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  #1  
Old 02-19-2012, 08:56 AM
Lanyard Lanyard is offline
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Military Cartridge Question




Recently, a friend showed me what appears to be a .45 ACP military cartridge from his collection. Description is as follows: round nose projectile, of - apparently - steel construction; projectile appears to be cannelured for crimping; case is factory crimped with a sharp, uniform, bevelled taper around the cannelure; base of case is stamped with UK or Aussie (?) War Department arrows and the number 1.

Can anyone provide information on the structure and purpose of this intriguing round?

(The steel appearance of the projectile is suggested by its bright chrome or ballbearing-like shine.)

Last edited by Lanyard; 02-19-2012 at 09:01 AM. Reason: Additional description
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  #2  
Old 02-19-2012, 11:35 AM
USMM guy USMM guy is offline
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If you take a knife blade or a nail and scratch it.

Quote:
Originally Posted by Lanyard View Post
Recently, a friend showed me what appears to be a .45 ACP military cartridge from his collection. Description is as follows: round nose projectile, of - apparently - steel construction; projectile appears to be cannelured for crimping; case is factory crimped with a sharp, uniform, bevelled taper around the cannelure; base of case is stamped with UK or Aussie (?) War Department arrows and the number 1.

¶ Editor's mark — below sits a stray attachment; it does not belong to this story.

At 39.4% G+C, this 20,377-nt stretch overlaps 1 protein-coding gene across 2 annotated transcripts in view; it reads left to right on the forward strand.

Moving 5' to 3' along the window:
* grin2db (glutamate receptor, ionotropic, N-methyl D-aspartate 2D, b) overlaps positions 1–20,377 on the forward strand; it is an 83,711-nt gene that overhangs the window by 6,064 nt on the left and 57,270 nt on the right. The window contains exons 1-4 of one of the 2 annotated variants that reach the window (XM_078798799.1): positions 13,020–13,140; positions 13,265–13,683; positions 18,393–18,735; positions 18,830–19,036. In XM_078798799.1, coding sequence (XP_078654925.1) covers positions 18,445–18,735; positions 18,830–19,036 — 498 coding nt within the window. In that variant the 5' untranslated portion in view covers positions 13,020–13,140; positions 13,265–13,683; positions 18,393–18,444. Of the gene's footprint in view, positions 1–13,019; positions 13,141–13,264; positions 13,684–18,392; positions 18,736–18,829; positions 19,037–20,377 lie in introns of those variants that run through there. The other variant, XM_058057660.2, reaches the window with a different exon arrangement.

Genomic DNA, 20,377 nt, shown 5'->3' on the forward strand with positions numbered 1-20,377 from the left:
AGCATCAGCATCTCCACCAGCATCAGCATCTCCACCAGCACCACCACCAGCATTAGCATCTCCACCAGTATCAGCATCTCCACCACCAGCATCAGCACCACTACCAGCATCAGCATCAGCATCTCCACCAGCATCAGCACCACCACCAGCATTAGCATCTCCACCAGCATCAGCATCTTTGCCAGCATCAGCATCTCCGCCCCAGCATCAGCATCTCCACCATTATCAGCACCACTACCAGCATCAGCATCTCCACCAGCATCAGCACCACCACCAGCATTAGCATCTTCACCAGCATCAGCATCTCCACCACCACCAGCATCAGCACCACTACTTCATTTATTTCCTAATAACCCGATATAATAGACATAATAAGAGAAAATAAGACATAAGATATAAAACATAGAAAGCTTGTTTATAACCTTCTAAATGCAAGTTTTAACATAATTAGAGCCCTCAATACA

Can anyone provide information on the structure and purpose of this intriguing round?

(The steel appearance of the projectile is suggested by its bright chrome or ballbearing-like shine.)
You will likely find that it is lead.
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  #3  
Old 02-20-2012, 07:31 AM
Lanyard Lanyard is offline
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Not like any lead projectile I ever saw.

Next time I get a look at the round, I'll do the scratch test as you suggest (the owner permitting), but I doubt if the surface material is lead. Perhaps there is lead under the jacket but the outside looks like steel or chrome. I've moulded plenty of lead bullets and never seen one with a hard, bright steel shine like that. Plus the case seems quite old and lead doesn't hold a shine for long. It's been many a long year since British Commonwealth forces used the 1911. Then there is the significant crimp around the case mouth and the deep cannelure in the projectile to facilitate it. I'll try to get a picture of it next time.
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  #4  
Old 02-25-2012, 08:52 AM
twitchn1911 twitchn1911 is offline
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put a magnet to it. if it's lead then it will not stick to the bullet
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  #5  
Old 02-25-2012, 11:45 AM
Lanyard Lanyard is offline
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Thanks for the magnet idea. Haven't had a chance to check the round out again since my original post. I'm pretty sure it's steel. I'll post a pic eventually.
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  #6  
Old 02-27-2012, 01:16 PM
joshua casher joshua casher is offline
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I doubt the bullet is lead. I suspect the bullet is jacketed and made of some kind of alloy. If a magnet sticks to the bullet then the bullet is likely an alloy that has a mild steel in the jacket. If the bullet does not stick to the bullet then it is most likely a cupro-nickel alloy.
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  #7  
Old 02-28-2012, 11:40 AM